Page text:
Skip to main contentSkip to main content
In honor of Independence Day, The Lincoln Journal Star is providing unlimited access to all of our content from June 28th-July 4th! Presented by University of Nebraska - Lincoln
Updating results

National Governments

  • Updated

R. Kelly has been sentenced to 30 years in prison for using his R&B superstardom to subject young fans to systematic sexual abuse. The singer and songwriter was convicted of racketeering and sex trafficking last year at a trial that gave voice to accusers who had once wondered if their stories were ignored because they were Black women. U.S. District Judge Ann Donnelly imposed the sentence at a courthouse in Brooklyn. The sentence caps a slow-motion fall for Kelly, who is 55. He remained adored by legions of fans even after allegations about his abuse of young girls began circulating publicly in the 1990s.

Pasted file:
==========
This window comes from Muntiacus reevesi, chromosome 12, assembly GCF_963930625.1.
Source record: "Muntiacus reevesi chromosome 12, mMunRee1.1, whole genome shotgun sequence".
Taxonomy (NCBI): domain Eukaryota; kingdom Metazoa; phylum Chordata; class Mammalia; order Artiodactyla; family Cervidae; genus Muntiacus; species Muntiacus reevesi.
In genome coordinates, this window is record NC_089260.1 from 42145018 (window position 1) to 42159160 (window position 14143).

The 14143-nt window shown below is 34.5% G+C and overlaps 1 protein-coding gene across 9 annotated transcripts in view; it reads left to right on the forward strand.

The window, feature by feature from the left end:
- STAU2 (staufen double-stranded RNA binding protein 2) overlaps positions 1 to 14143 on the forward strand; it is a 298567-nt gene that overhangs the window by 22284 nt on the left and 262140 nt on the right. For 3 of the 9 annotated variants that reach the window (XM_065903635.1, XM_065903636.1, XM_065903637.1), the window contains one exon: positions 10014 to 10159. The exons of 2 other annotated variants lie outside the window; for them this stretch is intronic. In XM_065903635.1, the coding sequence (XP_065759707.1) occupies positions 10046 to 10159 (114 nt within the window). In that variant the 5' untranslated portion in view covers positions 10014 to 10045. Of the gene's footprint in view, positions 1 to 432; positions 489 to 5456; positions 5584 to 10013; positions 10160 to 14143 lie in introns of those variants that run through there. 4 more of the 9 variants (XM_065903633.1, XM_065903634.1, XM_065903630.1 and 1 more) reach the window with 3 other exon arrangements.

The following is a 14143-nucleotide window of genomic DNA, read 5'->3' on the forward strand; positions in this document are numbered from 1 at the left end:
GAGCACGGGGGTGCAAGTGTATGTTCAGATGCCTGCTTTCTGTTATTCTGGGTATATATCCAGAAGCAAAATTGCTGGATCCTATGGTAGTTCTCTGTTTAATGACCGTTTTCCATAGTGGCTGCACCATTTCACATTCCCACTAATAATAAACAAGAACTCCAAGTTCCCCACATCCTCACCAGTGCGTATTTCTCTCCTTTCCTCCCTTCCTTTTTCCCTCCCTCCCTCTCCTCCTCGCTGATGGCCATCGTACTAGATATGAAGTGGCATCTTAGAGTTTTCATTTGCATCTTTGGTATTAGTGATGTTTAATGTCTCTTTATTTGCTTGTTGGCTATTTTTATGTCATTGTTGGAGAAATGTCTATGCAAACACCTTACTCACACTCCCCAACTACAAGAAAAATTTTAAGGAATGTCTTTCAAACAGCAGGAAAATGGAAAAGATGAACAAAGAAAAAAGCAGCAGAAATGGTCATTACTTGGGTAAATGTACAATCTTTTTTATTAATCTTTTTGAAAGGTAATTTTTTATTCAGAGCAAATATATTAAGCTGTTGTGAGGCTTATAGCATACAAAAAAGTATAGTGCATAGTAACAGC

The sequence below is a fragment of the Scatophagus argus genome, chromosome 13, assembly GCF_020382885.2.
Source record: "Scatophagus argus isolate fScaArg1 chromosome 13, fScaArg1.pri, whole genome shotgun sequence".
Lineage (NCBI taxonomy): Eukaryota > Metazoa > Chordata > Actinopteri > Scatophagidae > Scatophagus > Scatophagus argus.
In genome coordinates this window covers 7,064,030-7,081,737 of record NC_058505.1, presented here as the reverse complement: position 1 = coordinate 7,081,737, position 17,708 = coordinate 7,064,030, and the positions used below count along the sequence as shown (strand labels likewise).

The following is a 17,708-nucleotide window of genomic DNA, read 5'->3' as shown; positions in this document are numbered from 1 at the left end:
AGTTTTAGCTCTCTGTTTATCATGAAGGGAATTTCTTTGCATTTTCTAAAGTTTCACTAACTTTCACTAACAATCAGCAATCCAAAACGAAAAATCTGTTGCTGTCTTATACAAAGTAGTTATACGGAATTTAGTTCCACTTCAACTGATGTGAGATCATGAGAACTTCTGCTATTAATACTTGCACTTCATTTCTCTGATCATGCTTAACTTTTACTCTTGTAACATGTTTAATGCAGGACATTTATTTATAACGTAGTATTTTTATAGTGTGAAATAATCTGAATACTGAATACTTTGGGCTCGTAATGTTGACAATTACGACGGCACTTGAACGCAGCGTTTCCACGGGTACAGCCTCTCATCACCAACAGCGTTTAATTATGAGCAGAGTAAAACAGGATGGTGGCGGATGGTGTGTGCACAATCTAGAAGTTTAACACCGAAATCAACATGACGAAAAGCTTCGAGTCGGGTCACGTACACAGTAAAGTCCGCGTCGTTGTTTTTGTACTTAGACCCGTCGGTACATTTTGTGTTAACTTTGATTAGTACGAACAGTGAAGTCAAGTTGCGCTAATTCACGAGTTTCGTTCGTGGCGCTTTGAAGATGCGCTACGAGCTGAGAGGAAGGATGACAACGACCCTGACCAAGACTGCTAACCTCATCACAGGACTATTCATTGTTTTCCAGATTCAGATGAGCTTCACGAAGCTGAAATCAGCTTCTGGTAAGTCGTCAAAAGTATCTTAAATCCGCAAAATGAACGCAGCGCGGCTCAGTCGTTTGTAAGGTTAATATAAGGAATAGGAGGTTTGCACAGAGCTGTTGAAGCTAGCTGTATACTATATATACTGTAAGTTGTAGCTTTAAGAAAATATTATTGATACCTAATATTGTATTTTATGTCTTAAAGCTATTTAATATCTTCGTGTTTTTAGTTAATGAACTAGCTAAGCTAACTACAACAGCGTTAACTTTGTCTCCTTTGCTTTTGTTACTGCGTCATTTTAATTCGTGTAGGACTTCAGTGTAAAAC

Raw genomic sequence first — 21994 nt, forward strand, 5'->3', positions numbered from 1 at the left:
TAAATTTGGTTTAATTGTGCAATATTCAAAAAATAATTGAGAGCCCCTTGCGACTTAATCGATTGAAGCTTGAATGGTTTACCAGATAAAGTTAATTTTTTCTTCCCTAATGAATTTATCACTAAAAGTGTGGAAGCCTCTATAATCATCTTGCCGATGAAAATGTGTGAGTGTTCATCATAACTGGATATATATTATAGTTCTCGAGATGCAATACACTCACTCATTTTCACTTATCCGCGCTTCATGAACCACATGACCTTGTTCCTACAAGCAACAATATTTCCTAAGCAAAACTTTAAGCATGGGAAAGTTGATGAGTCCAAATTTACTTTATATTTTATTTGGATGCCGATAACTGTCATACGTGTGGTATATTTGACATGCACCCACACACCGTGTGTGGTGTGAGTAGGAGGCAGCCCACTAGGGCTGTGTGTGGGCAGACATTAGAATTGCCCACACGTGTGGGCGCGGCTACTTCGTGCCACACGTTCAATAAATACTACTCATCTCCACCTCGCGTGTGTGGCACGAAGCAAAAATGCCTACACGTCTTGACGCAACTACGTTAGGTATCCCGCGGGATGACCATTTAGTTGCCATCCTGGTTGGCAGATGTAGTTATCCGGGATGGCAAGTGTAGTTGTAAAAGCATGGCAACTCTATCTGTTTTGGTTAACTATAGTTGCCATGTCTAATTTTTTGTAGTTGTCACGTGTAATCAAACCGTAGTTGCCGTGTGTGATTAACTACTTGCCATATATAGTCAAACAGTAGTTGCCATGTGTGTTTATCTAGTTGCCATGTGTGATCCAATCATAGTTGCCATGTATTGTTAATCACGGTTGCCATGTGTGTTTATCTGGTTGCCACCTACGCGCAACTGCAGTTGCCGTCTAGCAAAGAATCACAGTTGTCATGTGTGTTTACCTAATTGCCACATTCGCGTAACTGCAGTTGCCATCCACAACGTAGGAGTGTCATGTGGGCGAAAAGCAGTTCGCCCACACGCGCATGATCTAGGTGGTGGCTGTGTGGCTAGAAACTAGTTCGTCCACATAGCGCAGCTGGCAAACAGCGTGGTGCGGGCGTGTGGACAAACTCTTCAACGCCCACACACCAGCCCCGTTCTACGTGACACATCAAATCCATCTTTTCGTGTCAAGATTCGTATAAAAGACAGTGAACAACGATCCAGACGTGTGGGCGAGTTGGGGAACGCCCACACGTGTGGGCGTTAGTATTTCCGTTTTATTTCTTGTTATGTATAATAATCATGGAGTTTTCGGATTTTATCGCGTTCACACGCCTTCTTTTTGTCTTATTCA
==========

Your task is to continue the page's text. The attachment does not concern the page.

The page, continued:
• Updated

A contingent of South Dakota Republican lawmakers have announced a group called the “South Dakota Freedom Caucus” as they try to drive state politics further to the right. In its first official statement, the caucus called for an immediate special legislative session to address the state’s abortion laws. The state already has a trigger law that banned abortion last week when the U.S. Supreme Court overturned Roe v. Wade. Republican Gov. Kristi Noem and legislative leaders are already planning a special session, but have not said when it will be or what specific legislation will be considered. The formalization of the Freedom Caucus threatens to drive a further wedge among GOP lawmakers in Pierre.

  • Updated